“It will take years, perhaps decades,” the dissenting Justices wrote, to determine how new and upcoming technologies fit into the rubric.
“What we have before us must be considered a ‘loophole’ in the law,” the dissent continues. “It is not the role of this Court to identify and plug loopholes. It is the role of good lawyers to identify and exploit them, and the role of Congress to eliminate them if it wishes.”
It is entirely possible, and perhaps even likely, that we will see a large-scale, loophole-closing change to U.S. copyright law in the future as we did in 1976 and 1996. Technologies and culture change, and eventually the law will have to adapt to regulate a world that was not yet imagined when it was first written.
But it sure as heck isn’t going to happen any time soon.
The RIAA, MPAA, and National Association of Broadcasters (NAB) are all canny spenders in Washington, DC. The NAB, in particular, is one of the largest political contributors in the country, according to the Center for Responsive Politics.
Narrowing copyright law is not in the interest of any company that stands to make fistfuls of money from owning the copyrights on material. That includes every company that those three organizations represent. There are many industries and businesses, and a lot of cash and power, tied up in maintaining — or even narrowing — the status quo.
There are some bills currently in the House and Senate relating to copyright issues, but both are very narrow in scope, and relate specifically to music royalties. Also, neither is particularly likely to become law.
There are also changes to copyright regulation contained in the Trans-Pacific Partnership treaty, but those also would make the law more, not less, restrictive. The treaty is also a political quagmire, at home and abroad, and it’s hard to say when, or if, it will ever apply — and in what form.
The current Congress is also historically unproductive, getting very few bills to the floor and passed. The 114th Congress, the one that starts in January, 2015, may or may not be any better.
So changing the law in the near term looks to be a Sisyphean task. Aereo would have to muster a large, concerted coalition to make concrete demands. They would then need a number of other businesses and industry lobbying dollars on their side, in order to fight against the likes of the NAB and interests like Comcast, all of whom would prefer a new law to go the other way. Could it happen? Maybe. Could it happen in the next five years? Nope.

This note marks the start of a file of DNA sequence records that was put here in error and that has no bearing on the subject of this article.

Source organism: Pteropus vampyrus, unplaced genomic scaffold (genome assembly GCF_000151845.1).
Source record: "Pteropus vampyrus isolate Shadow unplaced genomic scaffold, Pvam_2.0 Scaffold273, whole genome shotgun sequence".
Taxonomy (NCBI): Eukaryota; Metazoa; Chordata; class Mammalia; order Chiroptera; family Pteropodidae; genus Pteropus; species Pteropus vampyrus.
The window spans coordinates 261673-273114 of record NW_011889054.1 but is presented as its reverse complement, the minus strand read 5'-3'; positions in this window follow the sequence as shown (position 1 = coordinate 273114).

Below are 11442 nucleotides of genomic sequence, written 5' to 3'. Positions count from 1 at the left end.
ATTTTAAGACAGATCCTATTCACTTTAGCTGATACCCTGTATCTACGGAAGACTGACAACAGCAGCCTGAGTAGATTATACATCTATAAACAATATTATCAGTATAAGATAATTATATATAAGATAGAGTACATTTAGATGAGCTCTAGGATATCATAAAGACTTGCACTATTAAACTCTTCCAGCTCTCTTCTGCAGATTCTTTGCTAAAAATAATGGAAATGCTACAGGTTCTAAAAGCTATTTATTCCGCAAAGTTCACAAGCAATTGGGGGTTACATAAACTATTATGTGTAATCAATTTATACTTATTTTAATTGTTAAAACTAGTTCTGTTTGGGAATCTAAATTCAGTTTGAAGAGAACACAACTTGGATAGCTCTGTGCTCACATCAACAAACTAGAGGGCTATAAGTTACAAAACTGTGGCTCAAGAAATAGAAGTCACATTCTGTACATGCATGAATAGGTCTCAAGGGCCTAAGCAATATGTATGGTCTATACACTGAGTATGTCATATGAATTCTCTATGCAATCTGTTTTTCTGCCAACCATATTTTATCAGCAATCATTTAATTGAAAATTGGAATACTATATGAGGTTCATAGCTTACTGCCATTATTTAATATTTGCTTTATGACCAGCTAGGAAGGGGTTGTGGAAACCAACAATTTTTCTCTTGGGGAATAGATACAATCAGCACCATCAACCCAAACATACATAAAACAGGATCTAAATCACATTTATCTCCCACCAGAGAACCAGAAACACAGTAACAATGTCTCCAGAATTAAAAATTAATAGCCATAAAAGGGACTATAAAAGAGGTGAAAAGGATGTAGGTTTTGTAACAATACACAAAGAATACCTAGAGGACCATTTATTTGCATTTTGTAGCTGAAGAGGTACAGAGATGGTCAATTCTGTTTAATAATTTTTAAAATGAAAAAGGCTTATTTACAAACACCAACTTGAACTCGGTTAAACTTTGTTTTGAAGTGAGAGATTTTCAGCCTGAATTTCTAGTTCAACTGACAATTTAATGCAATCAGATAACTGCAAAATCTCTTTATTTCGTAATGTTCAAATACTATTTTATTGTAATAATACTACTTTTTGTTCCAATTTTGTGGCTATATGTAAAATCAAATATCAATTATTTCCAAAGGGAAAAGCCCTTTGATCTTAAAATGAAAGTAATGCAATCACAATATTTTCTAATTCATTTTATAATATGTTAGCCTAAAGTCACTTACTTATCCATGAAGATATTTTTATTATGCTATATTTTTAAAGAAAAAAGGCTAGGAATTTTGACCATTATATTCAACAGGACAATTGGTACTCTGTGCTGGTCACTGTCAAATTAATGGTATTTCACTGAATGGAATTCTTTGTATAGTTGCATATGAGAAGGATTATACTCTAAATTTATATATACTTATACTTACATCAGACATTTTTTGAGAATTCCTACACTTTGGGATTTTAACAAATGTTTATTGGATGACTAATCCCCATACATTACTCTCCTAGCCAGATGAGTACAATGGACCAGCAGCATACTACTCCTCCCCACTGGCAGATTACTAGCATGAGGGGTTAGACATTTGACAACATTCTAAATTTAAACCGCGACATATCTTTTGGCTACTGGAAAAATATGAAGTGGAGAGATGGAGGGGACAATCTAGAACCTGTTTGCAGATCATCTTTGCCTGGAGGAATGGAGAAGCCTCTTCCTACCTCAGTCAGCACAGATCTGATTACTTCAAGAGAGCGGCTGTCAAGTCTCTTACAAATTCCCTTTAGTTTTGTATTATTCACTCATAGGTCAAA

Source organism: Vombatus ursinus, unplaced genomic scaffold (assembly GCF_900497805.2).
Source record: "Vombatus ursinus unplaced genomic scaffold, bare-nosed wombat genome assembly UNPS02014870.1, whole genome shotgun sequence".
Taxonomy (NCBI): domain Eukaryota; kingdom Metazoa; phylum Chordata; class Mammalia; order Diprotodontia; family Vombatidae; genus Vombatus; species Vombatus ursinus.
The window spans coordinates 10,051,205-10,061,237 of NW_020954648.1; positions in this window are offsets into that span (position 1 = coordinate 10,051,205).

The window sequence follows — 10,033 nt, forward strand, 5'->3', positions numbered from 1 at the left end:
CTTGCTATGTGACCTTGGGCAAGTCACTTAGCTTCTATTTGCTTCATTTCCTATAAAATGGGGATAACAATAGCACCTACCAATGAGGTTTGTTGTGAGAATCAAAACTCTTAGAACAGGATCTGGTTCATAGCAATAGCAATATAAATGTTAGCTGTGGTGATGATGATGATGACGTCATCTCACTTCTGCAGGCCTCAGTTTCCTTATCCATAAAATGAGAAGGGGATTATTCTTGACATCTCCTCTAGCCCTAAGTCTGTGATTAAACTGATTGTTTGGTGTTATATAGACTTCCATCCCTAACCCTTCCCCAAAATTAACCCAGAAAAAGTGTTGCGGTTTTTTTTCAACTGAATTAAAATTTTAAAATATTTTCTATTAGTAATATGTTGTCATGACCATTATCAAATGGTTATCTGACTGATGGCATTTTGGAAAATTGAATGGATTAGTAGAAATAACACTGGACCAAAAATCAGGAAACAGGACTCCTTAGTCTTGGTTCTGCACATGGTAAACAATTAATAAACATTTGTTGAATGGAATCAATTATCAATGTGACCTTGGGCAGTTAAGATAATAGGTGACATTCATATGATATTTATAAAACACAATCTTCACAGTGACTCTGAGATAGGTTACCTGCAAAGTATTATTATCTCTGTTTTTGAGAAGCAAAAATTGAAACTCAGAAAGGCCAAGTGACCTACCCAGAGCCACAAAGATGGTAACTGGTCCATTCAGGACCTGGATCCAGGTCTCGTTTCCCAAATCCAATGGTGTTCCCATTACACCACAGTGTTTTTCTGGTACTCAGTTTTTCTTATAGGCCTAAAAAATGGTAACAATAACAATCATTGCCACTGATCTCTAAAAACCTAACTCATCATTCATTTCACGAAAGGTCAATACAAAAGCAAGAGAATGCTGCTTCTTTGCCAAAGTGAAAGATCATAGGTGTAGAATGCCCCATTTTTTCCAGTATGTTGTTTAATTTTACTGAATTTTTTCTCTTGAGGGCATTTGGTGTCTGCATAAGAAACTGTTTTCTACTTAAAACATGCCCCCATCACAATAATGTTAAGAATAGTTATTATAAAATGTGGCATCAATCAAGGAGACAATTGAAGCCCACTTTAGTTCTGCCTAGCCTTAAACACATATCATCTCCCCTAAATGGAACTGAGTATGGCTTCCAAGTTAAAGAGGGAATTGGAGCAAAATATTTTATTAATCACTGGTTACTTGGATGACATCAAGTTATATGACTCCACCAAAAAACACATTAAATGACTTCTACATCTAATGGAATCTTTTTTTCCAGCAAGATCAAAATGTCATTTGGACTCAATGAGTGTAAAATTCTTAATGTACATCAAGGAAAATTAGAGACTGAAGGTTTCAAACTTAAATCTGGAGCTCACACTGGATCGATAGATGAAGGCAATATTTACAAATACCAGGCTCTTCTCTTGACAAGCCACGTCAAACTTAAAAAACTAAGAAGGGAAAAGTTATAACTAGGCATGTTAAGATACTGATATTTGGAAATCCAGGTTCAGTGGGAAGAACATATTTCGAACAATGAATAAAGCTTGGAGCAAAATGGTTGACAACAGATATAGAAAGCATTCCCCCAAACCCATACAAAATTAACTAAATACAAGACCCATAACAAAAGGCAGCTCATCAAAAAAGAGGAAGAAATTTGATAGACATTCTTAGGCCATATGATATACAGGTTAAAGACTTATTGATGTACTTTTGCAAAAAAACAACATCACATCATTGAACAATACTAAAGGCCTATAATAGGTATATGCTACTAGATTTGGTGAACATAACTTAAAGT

That leaves one likely path.
Aereo’s business model was a good idea, speaking to a growing market of consumers. And like any good idea, other companies have been trying it, too.
One company, called FilmOn, always describes itself as “the controversial start-up” and with good reason. They’ve been in operation with a streaming service in the U.S. since 2010, and have been the subject of lawsuits for just as long. Their “teleporter” TV service is essentially identical to the kind of streaming and on-demand over-the-air content Aereo offered.
However, FilmOn has long taken the opposite approach to content licensing that Aereo has. The company has said for many years that they actually want to be treated like a cable company, and would be happy to enter carriage agreements with broadcasters.
In various lawsuits, broadcasters have argued that FilmOn both is and is not a cable company. In a press release, the company points to the Aereo ruling to say that, once and for all, they should in fact be treated the same way a cable company is.
FilmOn has filed with the U.S. Copyright Office for section 111 license, hoping to become part of that big, licensed, regulated field of authorized retransmitters. They filed for that license in 2011 also, but their request went nowhere — neither granted nor denied.
Aereo has the king of all uphill battles ahead of them if they want to get Congress to change the U.S. Copyright Law. And that makes things more challenging for consumers, too.
Cable is still popular in part because it’s easy. For cord-cutters, though, there are still options. If you’re pining for the Aereo that could-have-been, then it might be time to make your own at home. Otherwise you’ll have a decade’s worth of backlog to catch up on before Congress makes a change.